Today across Canada, we are collectively recognizing the legacy of the Residential School system through the National Day for Truth and Reconciliation. In Alberta, many events are taking place to commemorate the Residential School experience, to witness and honour the healing journey of the survivors and their families, and to commit to the ongoing process of reconciliation.
Also known as Orange Shirt Day, September 30 is a legacy of the St. Joseph Mission (SJM) Residential School (1891-1981) Commemoration Project and Reunion events that took place in Williams Lake, BC, Canada, in May 2013. As spokesperson for the reunion group, former student Phyllis (Jack) Webstad told her story of her first day at residential school when her shiny new orange shirt, bought by her grandmother, was taken from her as a six-year old girl. The orange shirt is a symbol of the stripping away of culture, freedom and self-esteem experienced by Indigenous children over generations. Orange Shirt Day, an Indigenous-led grassroots movement, carries a very important message that we all recognize: that every child matters.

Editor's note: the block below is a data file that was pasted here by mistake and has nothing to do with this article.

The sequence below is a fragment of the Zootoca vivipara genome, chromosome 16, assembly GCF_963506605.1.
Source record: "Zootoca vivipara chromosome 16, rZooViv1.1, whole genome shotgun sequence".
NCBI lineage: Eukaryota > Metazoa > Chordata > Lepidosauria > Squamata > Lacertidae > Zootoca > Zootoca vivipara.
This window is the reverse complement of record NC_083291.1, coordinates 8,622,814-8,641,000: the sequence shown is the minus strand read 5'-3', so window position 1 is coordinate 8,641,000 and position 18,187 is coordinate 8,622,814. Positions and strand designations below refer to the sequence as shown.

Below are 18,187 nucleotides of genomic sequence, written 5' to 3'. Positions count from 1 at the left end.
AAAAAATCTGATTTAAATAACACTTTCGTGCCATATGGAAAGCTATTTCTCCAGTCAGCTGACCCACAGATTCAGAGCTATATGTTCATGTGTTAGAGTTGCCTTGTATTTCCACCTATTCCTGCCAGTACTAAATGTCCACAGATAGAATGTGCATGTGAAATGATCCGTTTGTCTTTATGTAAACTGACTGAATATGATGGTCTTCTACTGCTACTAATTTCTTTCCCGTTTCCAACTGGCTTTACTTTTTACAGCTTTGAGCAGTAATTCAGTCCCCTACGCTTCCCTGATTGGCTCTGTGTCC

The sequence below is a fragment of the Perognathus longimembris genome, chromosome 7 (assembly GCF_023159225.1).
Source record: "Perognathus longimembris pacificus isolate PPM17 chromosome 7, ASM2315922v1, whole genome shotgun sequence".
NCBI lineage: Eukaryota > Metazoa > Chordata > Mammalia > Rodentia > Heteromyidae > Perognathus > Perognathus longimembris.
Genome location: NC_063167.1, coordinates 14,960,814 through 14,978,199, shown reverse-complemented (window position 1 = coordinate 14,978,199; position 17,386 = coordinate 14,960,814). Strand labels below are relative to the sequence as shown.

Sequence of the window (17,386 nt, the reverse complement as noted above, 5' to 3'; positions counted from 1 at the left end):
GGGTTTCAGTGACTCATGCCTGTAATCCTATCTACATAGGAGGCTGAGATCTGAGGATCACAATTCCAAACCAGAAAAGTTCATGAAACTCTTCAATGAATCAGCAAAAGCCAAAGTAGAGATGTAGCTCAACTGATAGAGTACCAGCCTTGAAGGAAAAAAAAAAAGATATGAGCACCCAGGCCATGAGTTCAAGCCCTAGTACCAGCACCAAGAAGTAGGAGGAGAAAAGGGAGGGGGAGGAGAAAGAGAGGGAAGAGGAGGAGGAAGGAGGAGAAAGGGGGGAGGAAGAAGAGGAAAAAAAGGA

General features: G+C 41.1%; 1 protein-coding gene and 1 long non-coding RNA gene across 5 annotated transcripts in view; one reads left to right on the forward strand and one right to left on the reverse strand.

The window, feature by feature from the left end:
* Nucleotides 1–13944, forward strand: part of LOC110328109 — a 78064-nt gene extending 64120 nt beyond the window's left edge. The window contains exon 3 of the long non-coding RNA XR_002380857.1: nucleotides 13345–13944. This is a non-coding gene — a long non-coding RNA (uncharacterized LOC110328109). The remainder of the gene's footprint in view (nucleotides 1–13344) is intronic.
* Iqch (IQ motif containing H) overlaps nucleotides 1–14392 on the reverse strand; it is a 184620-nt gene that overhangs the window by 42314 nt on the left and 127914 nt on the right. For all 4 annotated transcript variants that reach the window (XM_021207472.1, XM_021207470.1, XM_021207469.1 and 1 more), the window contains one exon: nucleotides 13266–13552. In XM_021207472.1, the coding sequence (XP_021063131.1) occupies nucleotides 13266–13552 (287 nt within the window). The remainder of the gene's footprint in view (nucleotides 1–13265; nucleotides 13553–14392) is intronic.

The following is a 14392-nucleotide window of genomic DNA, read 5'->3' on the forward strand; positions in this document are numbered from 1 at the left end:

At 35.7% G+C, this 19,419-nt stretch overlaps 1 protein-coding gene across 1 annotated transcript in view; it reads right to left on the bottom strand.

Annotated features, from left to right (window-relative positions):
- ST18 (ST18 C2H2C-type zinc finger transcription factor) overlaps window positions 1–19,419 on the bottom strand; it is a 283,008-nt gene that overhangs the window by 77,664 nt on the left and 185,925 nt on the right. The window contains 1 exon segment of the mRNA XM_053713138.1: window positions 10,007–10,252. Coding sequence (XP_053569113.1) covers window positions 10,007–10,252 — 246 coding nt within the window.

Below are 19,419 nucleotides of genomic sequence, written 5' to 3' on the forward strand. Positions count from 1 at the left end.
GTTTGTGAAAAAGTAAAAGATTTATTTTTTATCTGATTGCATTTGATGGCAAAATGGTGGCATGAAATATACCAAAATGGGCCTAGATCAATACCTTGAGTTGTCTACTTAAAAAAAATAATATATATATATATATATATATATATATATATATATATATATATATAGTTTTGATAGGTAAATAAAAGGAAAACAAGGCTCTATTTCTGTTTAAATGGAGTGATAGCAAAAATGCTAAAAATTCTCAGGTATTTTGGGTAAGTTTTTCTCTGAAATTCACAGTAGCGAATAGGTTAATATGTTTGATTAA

To learn more about The Orange Shirt Society at orangeshirtday.org.
We Albertans can make special efforts to acknowledge the histories and legacies of residential schools, and to honour the survivors, their families and communities.
The Alberta government recognizes the significance of this day as well. There are a number of programs and services that can help you learn about residential school sites.
You can also learn more about residential schools in Alberta by visiting the National Centre for Truth Reconciliation.
And finally, here’s a list of local events:
Regional Municipality of Wood Buffalo